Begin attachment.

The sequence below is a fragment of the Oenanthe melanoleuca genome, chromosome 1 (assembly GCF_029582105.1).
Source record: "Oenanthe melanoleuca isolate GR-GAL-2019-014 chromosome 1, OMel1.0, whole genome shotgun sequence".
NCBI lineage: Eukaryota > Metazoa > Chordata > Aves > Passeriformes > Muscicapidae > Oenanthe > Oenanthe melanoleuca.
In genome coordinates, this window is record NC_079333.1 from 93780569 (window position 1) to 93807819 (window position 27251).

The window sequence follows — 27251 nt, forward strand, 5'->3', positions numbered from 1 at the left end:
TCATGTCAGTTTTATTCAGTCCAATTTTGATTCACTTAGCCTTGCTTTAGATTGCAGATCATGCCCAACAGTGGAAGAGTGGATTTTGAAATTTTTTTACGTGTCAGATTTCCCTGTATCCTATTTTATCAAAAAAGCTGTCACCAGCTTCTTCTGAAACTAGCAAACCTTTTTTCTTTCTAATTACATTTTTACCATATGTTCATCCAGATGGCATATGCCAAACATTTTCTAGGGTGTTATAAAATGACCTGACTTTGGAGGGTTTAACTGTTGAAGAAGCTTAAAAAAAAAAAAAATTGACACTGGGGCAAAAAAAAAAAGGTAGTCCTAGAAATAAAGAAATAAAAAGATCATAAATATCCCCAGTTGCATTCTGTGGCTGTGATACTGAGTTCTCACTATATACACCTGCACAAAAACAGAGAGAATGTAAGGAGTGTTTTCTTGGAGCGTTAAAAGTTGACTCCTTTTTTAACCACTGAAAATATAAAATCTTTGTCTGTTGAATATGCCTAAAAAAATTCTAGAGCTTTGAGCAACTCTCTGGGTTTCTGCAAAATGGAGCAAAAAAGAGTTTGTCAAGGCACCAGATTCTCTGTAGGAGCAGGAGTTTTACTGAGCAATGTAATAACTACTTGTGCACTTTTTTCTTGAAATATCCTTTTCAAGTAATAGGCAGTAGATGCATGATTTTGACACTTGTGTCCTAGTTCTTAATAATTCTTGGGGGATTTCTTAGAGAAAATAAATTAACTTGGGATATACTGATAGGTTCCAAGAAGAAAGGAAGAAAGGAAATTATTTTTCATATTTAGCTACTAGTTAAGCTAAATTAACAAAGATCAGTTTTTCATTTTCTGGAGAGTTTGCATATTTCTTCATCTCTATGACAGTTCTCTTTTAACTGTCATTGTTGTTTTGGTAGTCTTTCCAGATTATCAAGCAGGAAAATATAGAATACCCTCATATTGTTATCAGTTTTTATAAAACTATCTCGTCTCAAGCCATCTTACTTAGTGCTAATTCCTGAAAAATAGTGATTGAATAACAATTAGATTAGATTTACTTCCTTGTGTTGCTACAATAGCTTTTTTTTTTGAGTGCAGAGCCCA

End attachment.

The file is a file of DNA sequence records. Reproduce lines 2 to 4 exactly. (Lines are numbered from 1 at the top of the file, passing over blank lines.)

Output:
Source record: "Oenanthe melanoleuca isolate GR-GAL-2019-014 chromosome 1, OMel1.0, whole genome shotgun sequence".
NCBI lineage: Eukaryota > Metazoa > Chordata > Aves > Passeriformes > Muscicapidae > Oenanthe > Oenanthe melanoleuca.
In genome coordinates, this window is record NC_079333.1 from 93780569 (window position 1) to 93807819 (window position 27251).